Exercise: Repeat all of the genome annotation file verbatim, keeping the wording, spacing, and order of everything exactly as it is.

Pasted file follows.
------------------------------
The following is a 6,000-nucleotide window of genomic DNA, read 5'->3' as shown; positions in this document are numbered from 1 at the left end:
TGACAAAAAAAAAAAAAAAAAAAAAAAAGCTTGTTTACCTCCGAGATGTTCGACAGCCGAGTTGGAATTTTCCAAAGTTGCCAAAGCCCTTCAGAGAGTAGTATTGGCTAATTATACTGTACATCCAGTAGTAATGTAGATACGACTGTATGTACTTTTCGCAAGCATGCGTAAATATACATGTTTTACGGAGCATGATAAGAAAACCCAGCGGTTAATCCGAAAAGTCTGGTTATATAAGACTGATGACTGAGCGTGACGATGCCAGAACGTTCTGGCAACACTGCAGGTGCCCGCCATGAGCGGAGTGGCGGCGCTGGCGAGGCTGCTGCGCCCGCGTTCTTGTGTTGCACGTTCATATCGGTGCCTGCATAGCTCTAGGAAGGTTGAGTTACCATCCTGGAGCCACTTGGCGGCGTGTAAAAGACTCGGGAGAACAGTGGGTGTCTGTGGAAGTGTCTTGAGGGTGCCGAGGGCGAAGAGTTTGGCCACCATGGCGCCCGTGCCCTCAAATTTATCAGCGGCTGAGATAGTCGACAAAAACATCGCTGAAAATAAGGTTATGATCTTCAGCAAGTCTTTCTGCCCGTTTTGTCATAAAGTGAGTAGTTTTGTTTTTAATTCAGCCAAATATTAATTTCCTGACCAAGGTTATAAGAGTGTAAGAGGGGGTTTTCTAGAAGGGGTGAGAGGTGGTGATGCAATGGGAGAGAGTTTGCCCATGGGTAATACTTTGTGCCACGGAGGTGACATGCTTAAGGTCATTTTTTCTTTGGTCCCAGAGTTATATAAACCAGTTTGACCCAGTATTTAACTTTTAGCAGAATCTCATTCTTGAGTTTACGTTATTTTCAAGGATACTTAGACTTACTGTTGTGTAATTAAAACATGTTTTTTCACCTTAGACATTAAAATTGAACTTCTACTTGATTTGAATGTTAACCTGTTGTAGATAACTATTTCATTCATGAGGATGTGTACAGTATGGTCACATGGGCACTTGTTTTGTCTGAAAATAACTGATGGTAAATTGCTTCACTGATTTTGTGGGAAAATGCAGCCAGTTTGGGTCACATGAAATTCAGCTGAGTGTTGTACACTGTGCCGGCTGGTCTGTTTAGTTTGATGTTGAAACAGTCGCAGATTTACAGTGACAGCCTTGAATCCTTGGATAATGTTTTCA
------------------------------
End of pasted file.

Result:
The following is a 6,000-nucleotide window of genomic DNA, read 5'->3' as shown; positions in this document are numbered from 1 at the left end:
TGACAAAAAAAAAAAAAAAAAAAAAAAAGCTTGTTTACCTCCGAGATGTTCGACAGCCGAGTTGGAATTTTCCAAAGTTGCCAAAGCCCTTCAGAGAGTAGTATTGGCTAATTATACTGTACATCCAGTAGTAATGTAGATACGACTGTATGTACTTTTCGCAAGCATGCGTAAATATACATGTTTTACGGAGCATGATAAGAAAACCCAGCGGTTAATCCGAAAAGTCTGGTTATATAAGACTGATGACTGAGCGTGACGATGCCAGAACGTTCTGGCAACACTGCAGGTGCCCGCCATGAGCGGAGTGGCGGCGCTGGCGAGGCTGCTGCGCCCGCGTTCTTGTGTTGCACGTTCATATCGGTGCCTGCATAGCTCTAGGAAGGTTGAGTTACCATCCTGGAGCCACTTGGCGGCGTGTAAAAGACTCGGGAGAACAGTGGGTGTCTGTGGAAGTGTCTTGAGGGTGCCGAGGGCGAAGAGTTTGGCCACCATGGCGCCCGTGCCCTCAAATTTATCAGCGGCTGAGATAGTCGACAAAAACATCGCTGAAAATAAGGTTATGATCTTCAGCAAGTCTTTCTGCCCGTTTTGTCATAAAGTGAGTAGTTTTGTTTTTAATTCAGCCAAATATTAATTTCCTGACCAAGGTTATAAGAGTGTAAGAGGGGGTTTTCTAGAAGGGGTGAGAGGTGGTGATGCAATGGGAGAGAGTTTGCCCATGGGTAATACTTTGTGCCACGGAGGTGACATGCTTAAGGTCATTTTTTCTTTGGTCCCAGAGTTATATAAACCAGTTTGACCCAGTATTTAACTTTTAGCAGAATCTCATTCTTGAGTTTACGTTATTTTCAAGGATACTTAGACTTACTGTTGTGTAATTAAAACATGTTTTTTCACCTTAGACATTAAAATTGAACTTCTACTTGATTTGAATGTTAACCTGTTGTAGATAACTATTTCATTCATGAGGATGTGTACAGTATGGTCACATGGGCACTTGTTTTGTCTGAAAATAACTGATGGTAAATTGCTTCACTGATTTTGTGGGAAAATGCAGCCAGTTTGGGTCACATGAAATTCAGCTGAGTGTTGTACACTGTGCCGGCTGGTCTGTTTAGTTTGATGTTGAAACAGTCGCAGATTTACAGTGACAGCCTTGAATCCTTGGATAATGTTTTCA